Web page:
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Staying home for the last year has taught us many things about what we would like our next normal to include: Less commuting, more long walks in nature (in lieu of crowded gyms), better work-life balance, time for meals with the family, the list goes on…And yet, even with balanced-lifestyle goals, Americans are working harder than ever before from home. The reason is a blurring of boundaries. How do you turn off the office when you simply need to walk to the kitchen table or couch to find it?

“Many employees feel like the workday never ends as they scramble to shift from home life to work life and back again, trying to keep it all afloat,” Gallup research reports — adding that their findings also show that fully remote workers are experiencing more burnout than on-site workers.


With remote work as a fixed part of the new digital era, it’s time we take a serious look at how to find more time in the schedule for the activities that we want to go remote/work-from-anywhere for. Whether you want more small nuggets of time throughout the day, are looking for regularly scheduled siestas, or are a pandemic-overachiever and training for something that requires a greater time commitment, here are four ways to find more time in your day:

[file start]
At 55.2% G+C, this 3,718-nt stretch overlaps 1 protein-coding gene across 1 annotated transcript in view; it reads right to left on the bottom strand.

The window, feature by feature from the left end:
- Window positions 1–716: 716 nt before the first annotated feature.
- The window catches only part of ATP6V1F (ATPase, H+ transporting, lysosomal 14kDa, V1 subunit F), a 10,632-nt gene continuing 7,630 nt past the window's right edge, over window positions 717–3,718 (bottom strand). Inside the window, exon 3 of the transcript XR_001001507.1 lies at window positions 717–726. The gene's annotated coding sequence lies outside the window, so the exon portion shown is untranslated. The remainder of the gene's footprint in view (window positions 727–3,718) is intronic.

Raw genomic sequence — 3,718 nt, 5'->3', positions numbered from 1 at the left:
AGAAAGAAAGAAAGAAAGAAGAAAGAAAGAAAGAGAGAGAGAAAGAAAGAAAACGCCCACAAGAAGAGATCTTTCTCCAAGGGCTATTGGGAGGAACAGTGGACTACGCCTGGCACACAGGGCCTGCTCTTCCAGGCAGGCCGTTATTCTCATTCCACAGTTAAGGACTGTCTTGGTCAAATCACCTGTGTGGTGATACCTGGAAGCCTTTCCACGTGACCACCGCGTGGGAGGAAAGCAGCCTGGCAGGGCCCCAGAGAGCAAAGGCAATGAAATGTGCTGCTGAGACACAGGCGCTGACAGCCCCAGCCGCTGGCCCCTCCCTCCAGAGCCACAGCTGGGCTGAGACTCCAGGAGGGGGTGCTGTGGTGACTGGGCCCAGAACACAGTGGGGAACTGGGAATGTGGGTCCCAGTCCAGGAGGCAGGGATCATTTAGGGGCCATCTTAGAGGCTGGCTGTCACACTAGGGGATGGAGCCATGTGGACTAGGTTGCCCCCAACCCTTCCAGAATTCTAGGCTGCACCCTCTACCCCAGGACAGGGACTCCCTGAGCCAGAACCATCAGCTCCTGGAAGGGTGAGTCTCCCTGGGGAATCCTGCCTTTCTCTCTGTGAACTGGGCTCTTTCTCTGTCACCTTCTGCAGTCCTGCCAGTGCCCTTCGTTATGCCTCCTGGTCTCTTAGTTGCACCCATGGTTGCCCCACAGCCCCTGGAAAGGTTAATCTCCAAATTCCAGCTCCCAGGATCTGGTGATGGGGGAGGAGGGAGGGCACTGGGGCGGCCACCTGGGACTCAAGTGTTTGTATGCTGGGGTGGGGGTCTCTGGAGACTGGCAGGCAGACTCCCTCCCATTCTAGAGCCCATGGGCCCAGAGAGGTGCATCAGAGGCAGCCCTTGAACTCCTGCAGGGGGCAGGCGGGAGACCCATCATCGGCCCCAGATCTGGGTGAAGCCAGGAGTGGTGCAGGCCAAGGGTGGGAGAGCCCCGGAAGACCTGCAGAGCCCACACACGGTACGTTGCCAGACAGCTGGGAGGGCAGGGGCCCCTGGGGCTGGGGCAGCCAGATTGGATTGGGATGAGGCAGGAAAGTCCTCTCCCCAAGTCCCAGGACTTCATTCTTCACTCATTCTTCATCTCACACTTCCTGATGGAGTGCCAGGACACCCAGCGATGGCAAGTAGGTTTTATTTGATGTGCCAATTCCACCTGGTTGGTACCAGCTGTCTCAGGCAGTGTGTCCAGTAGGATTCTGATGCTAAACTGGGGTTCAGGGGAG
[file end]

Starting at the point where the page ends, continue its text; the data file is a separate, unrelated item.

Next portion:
1. Work your schedule. Planning ahead can go a long way. Time block for big, recurring tasks or dedicated work time. You can even use a time management quadrant for task prioritization of important/not important, urgent/not urgent activities.
  2. Adjust your expectations. A “happiest people” survey by The Atlantic said that employed people who had 2.5 hours of free time each day were the happiest (the optimal amount for unemployed people was 4.75 hours), and there is a correlation between free time and life satisfaction. Look for opportunities to add time increments or larger blocks into the 2.5-hour goal and adjust as needed.
  3. Don’t give your valuable free time to your phone. Cancel the extras, stop scrolling, and don’t stay up late playing Wordscapes. Seriously, it benefits you more to sit in silence than unwittingly fall down a rabbit hole with an app that drains your available time. “If you grow dependent on your smartphone, it becomes a magical device that silently shouts your name at your brain at all times,” says Robinson Meyer, staff writer at The Atlantic. If you have to wean off your screen time, set in-app reminders to let you know when you’ve hit your daily time limit.
  4. Optimize every minute, whether you’re sitting on the couch or training for an ultra marathon. Satisfaction comes from presence at the moment. Centering awareness and full mental attention to the activity or leisure at hand enhances its qualities. “Whenever you deeply accept this moment as it is – no matter what form it takes – you are still, you are at peace,” writes The Power of Now author Eckhart Tolle.

Take back your day with these simple actionable steps, and enjoy a deeper quality of life that extends beyond a blurred home-work space and into a new future of having it all and a more present connection with time.